There's more than one new 42nd Street. Of course, there's the post-Disney, neon-lit-galore place in Manhattan. And then there's the other new 42nd Street, the smash revival of the 1980 dance spectacular now in residence at the Ford Center for the Performing Arts - on the new 42nd Street. Choreographer Randy Skinner ... [is] busy planning the opening number for the 55th Annual Tony Awards, which will be held June 3 at Radio City Music Hall and broadcast live on PBS and CBS. The number, which will be pre-taped early next week, will feature 40 dancers in their dazzling best from 42nd Street tapping out of the Ford Center and into the subway for an uptown train to Rockefeller Center. For the 9 PM opening on the CBS portion of the ceremony, the cast will be seen emerging live and tapping into the Hall singing.

Skinner stresses that this 42nd Street is not a by-the-books remounting of the musical. "It's crucial that audiences understand that this is a new mounting of a revival. When you're dealing with a musical like Kiss Me, Kate, which hasn't been seen in 50 years, most audience members aren't going to have a memory of it. But with 42nd Street, it's back after only 12 years."

He explains that the revival has many new elements, "in fact, it's over two-thirds new," with four newly-created numbers including a huge tap finale featuring 37 dancers.

"The people on this revival who were connected with the 1980 production are Mark (Bramble, co-writer of the book and director), Donald Johnston, the original dance arranger, who's aboard this go-round doing musical adaptation, arrangements and additional orchestrations and me. Everyone else is new: design team, conductor, costumer, cast."

It was, Skinner says, the wise way to go because he, Bramble and producer Joop van den Ende wanted "new eyes" learning and discovering the show. And they wanted to bring some surprises to the audiences. "But," adds Skinner, "even with all the technological advances of the last decade, this time was much harder, much more demanding. We're in a big theater, on a huge stage that's like a movie studio soundstage. That's an advantage, because you can't do a show like this small. Audiences go to certain shows with high expectations, and this is certainly a prime example. Joop and (co producers) the Dodgers gave us everything we needed to make it feel brand new."

He says that audiences haven't been disappointed. "The luxury of such a large, deep working area allowed me to bring a 'movie vision' to the bigger numbers, such as the new finale. When you see that line of 37 dancers in a straight line, it takes your breath away. I can't praise our dancers enough. They bring such dedication and clarity to the choreography and really make it work."

Skinner says there was never any resistance to new choreography; in fact, it was one of the revival's goals. "When Joop [ rhymes with rope ] mounted the revival last year for a tour of the Netherlands," explains Skinner, "he felt if we were going to do a revival, we should bring something new to it. I found everyone very supportive. You have to bring something new, or there's no reason to do it."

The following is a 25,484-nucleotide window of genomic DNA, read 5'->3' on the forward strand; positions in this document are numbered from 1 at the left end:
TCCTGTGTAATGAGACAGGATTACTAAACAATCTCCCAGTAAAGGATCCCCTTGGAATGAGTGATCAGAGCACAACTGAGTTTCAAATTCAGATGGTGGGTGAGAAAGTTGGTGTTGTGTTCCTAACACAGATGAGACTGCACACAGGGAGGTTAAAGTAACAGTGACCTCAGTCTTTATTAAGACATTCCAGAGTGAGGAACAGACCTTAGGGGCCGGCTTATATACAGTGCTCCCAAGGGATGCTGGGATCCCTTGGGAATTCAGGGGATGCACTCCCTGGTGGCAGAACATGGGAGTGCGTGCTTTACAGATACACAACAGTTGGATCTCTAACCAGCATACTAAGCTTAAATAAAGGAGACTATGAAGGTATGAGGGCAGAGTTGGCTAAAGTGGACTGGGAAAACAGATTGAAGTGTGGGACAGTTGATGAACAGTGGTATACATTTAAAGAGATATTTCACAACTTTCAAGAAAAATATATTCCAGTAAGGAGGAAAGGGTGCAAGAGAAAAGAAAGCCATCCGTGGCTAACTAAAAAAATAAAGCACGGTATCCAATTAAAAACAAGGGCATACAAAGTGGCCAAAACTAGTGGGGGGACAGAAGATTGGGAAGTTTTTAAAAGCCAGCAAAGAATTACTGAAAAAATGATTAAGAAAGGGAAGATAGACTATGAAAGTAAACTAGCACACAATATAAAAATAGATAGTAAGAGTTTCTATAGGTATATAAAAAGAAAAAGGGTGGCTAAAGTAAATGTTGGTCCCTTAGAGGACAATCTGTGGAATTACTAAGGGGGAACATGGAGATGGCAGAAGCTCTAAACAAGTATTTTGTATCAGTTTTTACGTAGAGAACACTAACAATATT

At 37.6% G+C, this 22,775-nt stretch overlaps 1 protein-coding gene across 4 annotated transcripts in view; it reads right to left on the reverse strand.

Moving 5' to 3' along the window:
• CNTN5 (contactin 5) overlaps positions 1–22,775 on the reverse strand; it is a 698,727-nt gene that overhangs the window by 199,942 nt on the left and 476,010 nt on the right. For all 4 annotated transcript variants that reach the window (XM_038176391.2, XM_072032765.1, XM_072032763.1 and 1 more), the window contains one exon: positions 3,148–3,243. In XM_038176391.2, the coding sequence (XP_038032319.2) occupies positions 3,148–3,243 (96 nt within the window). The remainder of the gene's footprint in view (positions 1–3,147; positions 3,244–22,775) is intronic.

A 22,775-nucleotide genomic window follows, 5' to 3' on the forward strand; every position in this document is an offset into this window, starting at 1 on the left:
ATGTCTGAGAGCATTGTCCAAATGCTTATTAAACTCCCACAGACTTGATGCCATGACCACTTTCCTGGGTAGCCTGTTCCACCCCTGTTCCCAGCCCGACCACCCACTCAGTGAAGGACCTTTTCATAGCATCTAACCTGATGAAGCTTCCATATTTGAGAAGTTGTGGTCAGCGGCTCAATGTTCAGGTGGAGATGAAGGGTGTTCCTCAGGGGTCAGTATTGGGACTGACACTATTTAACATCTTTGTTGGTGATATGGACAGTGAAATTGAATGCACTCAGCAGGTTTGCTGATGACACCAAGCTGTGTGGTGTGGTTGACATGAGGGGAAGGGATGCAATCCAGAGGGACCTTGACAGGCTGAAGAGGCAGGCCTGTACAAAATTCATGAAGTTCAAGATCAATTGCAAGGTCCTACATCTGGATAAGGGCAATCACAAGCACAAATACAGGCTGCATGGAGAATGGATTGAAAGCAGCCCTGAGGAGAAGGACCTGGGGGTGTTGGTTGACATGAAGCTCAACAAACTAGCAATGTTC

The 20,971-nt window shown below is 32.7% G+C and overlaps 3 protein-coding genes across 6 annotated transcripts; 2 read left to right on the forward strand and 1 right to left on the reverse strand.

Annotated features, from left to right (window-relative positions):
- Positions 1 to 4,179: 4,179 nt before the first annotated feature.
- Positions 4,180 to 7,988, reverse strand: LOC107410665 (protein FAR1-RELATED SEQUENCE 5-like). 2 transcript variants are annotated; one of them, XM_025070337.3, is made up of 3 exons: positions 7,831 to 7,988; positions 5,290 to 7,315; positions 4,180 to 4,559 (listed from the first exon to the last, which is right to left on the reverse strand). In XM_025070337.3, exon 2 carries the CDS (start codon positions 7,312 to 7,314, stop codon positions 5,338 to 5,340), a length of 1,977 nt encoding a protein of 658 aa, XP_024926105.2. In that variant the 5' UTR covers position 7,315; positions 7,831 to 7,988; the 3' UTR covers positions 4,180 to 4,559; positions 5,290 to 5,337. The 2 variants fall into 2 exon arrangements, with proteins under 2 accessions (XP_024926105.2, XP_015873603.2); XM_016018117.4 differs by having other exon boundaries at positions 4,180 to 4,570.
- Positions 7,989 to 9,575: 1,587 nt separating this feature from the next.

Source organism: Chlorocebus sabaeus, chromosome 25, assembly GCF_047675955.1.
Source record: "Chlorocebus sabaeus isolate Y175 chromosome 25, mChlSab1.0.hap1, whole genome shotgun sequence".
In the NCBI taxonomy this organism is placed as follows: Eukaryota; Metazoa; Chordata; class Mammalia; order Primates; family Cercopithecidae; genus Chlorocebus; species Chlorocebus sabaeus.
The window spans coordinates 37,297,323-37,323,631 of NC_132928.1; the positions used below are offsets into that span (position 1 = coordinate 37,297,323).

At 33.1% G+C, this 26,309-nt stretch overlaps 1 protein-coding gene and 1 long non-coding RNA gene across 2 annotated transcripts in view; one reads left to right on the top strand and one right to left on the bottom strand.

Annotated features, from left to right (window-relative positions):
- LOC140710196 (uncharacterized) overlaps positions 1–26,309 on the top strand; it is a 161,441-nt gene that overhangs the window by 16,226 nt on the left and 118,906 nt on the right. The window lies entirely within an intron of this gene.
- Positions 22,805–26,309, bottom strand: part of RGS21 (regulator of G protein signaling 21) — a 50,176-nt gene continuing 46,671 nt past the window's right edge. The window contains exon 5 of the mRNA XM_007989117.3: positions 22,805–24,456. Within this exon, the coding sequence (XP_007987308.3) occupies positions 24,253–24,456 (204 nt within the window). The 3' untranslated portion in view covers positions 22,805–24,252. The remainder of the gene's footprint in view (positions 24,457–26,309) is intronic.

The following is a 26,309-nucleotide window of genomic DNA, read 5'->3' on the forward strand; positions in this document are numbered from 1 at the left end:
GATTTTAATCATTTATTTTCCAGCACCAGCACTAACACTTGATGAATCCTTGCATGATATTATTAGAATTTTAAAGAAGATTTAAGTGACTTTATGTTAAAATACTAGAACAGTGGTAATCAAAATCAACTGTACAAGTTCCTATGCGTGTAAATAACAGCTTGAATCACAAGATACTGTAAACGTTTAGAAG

Skinner says the Netherlands tour allowed he and Bramble the luxury of trying out a lot of the new material there (in Dutch, no less), but because the show was touring, the show was smaller. "We've gone much further for Broadway," he reports.

Working with such a cast of 53 and a large dance ensemble in a show that is so dance driven required countless hours of planning and instruction for Skinner and his "right arm," assistant Kelli Barclay, who's dance captain and a swing. Choreographing a number for 37 dancers is not easy, says Skinner, but it's not as hard as non choreographers might think. "We have our ways!" he smiles. "You use paper and a pencil with a very good eraser for charting your dancers, and that is a great tool when you get everyone in the rehearsal hall.
"But what helps me immensely," he continues, "is I just see it. I close my eyes and see pictures and hear sounds. I don't know how. It's a mystery! But I've been able to do it since I was a kid. It's a gift. Every director and choreographer has some version of that ability to visualize what you want out of a scene and where you're going to place people."

Skinner says it also helps that he knows all those movie musicals from the 30s and 40s. "I always go back to research the films and movie stills. One of the luxuries of today is having so much on video and all these cable channels that show movies non-stop. It's a great research library."

Though it might seem money was no object to the producers, that, says Skinner, is an illusion. "We had budgets and had to adhere to them, but they knew how and where to spend the money. When you sit down to plan, your imagination goes a little crazy. Then you're told what's realistic. So we slimmed down a few things, but not to a degree I found detrimental."

One of Skinner's "big surprises" comes in the newly added "Keep Young and Beautiful." "I wanted to transport the audience back to those movies I admire," he notes. "The mirror coming down and tilting is a magical effect. Often, our memory of theaer is short-lived because, in the scheme of things, shows are short lived. The majority come and go, and most people only see a show once. By adding elements like that this go-round, people's imaginations are being stirred in another way."

Skinner says that, in the original production of 42nd Street, many felt that the character of Peggy Sawyer never got to do much. "You heard a lot about this girl who went out there a chorus girl and came back a star, who was talked about as being a great dancer. But she wasn't allowed to do that much. That prompted us to create 'With Plenty of Money and You,' where you see Peggy strut her stuff and why she becomes a star."